Phygelius capensis E.Mey. ex Benth.
Common names: southern river bell, wild fuchsia, Cape fuchsia (Eng.); rivierklokkie, foksia (Afr.); metsi-matsho (Sesotho)
Phygelius capensis is a hardy, evergreen semi-shrub that bears wonderful bright red or orange, drooping, tubular flowers throughout summer.
Phygelius capensis is a fairly small, evergreen herbaceous shrub, 0.3–1.5 m tall, with dark green ovate leaves and tall spikes of nodding, tubular, red or orange flowers in summer, from October to July.
According to the Red List of South African plants, Phygelius capensis is not threatened; it is assessed as Least Concern (LC).
Distribution and habitat
Phygelius capensis is usually found at high altitudes in the mountains of Swaziland, Lesotho and South Africa, where it occurs in the Eastern Cape, Free State, KwaZulu-Natal, Mpumalanga and Western Cape Provinces. It is fairly common in the Drakensberg.
Derivation of name and historical aspects
The name Phygelius is derived from the Greek words, phugo, meaning ‘to shun’, and helios, ‘the sun’, referring to its shady habitat. The species name capensis, means ‘of’ or ‘from the Cape’.
Phygelius is an endemic genus of southern Africa and there are only 2 species, Phygelius capensis and P. aequalis, which are much alike but can be distinguished as follows: the tubular flowers are a little shorter and broader in P. capensis, and the flower stalk is bent so that the flowers are angled towards the main stem. Also, the mouth of the flower tube is oblique in P. capensis, but it is round in P. aequalis. Their habitat is also different, Phygelius aequalis is known to grow widely in the valleys of the Little Berg, at altitudes of about 1 500 m, whereas P. capensis is generally found growing at much higher altitudes, of about 3 000 m, in the Giant’s Castle area.
Its bright red or orange flowers attract various pollinators into the garden, such as butterflies, bees, and nectar-feeding birds, especially sunbirds, and insect-eating birds.
The plant is used in traditional medicine, and is also used as a charm against lightning. It is a fast-growing, hardy shrub and makes an ideal ornamental for a garden flower bed, and an outdoor pot plant, in sun or semi-shade. It thrives in damp areas and in normal garden conditions. It attracts wildlife into the garden.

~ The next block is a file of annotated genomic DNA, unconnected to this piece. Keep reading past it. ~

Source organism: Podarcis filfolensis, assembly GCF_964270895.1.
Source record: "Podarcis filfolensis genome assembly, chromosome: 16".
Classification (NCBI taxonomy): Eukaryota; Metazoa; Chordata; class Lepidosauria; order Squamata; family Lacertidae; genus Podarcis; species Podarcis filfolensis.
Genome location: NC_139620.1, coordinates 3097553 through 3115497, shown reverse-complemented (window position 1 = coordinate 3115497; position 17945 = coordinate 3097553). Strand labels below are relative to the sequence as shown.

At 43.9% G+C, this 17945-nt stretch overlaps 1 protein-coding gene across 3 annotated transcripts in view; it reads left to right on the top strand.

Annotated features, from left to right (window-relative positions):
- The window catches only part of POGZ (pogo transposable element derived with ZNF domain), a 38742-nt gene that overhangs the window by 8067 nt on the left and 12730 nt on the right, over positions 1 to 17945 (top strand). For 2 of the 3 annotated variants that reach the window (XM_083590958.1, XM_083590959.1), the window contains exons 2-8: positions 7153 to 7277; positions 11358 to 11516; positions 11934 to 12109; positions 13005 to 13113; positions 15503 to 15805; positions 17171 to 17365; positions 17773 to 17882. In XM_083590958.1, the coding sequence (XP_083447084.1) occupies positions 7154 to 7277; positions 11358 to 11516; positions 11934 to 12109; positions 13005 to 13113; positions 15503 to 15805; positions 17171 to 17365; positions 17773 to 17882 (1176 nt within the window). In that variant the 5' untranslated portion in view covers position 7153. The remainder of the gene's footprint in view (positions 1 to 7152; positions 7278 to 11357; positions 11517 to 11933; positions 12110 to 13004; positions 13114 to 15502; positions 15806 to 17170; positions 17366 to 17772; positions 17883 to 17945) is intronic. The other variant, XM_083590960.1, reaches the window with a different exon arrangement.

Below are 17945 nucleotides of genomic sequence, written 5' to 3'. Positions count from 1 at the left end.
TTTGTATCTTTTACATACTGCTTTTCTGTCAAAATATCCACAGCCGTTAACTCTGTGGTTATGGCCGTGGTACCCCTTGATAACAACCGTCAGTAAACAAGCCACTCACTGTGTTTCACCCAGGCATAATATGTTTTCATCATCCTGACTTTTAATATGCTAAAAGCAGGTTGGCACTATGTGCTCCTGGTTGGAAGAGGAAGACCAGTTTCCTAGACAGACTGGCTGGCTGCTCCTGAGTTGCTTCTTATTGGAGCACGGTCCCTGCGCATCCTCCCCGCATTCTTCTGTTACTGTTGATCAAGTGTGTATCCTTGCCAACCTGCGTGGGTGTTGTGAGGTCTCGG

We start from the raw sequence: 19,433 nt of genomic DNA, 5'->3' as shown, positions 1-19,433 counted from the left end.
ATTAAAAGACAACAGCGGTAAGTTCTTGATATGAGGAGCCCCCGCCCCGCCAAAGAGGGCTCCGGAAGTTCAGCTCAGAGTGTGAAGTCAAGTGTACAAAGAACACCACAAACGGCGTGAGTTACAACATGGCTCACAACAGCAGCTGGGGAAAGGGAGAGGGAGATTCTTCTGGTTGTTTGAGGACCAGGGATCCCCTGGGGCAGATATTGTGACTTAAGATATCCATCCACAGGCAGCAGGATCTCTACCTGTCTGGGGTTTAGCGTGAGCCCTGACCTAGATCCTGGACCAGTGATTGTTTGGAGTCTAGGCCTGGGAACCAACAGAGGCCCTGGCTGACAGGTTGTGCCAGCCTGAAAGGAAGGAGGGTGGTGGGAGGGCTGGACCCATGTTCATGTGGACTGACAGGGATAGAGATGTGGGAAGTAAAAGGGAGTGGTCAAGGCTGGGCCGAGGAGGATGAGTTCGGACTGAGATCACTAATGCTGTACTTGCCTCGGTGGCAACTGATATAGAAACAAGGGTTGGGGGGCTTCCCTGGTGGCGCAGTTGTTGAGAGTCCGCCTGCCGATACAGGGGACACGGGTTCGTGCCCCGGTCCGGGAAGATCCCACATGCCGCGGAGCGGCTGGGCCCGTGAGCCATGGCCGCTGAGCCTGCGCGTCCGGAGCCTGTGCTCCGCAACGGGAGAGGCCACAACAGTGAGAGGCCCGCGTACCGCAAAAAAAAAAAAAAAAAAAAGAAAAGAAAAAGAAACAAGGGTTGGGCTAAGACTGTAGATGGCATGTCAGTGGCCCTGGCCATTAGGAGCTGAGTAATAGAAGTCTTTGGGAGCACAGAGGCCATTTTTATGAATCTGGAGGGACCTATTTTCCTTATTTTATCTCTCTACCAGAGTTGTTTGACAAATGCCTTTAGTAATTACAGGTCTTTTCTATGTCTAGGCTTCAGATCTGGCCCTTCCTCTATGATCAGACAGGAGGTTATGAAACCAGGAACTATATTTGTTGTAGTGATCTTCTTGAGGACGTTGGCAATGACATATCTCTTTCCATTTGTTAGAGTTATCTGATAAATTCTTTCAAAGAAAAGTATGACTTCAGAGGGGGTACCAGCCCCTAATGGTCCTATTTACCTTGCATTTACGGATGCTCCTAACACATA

Growing Phygelius capensis
For plant enthusiasts, Phygelius capensis is an easy plant to grow from seed or cuttings. Sow seeds in early spring or summer, make holes for seeds, once sown, cover lightly with soil, and water regularly. It will take approximately 2 weeks for seeds to germinate, at about 20–25ºC temperature.
Take cuttings from young fresh mother stock plants, use a tray filled with a mix of rich composted soil. For rapid rooting, use a rooting hormone powder and bottom heating, and water regularly.
It is quite easy to take care of Phygelius plants; they need regular water, so keep the soil moist all year, especially during the dry season. Pruning is needed to promote fresh bushy growth, and the plant needs to be cut back to the ground every spring, or after flowering.
- Field, X. 1971. Xenia field’s book of garden flowers. Hamlyn, London.
- Foden, W. & Potter, L. 2005. Phygelius capensis E.Mey. ex Benth. National Assessment: Red List of South African Plants version 2017.1. Accessed on 2019/07/07
- Pearse, R.O. 1978. Mountain splendour. Wild flowers of the Drakensberg. Howard Timmins, Cape Town.
- Pooley, E. 1998. A field guide to wild flowers Kwazulu-Natal and the eastern region. Natal Flora Publications Trust, Durban.
- Pooley, E. 2003. Mountain flowers, a field guide to the flora of the Drakensberg and Lesotho. Natal Flora Publications Trust, Durban.
Free State National Botanical Garden
Plant Type: Ground Cover, Perennial, Shrub
SA Distribution: Eastern Cape, Free State, KwaZulu-Natal, Mpumalanga, Western Cape
Soil type: Sandy, Loam
Flowering season: Spring, Early Summer, Late Summer, Autumn
Flower colour: Red, Orange
Aspect: Full Sun, Morning Sun (Semi Shade), Afternoon Sun (Semi Shade)
Gardening skill: Easy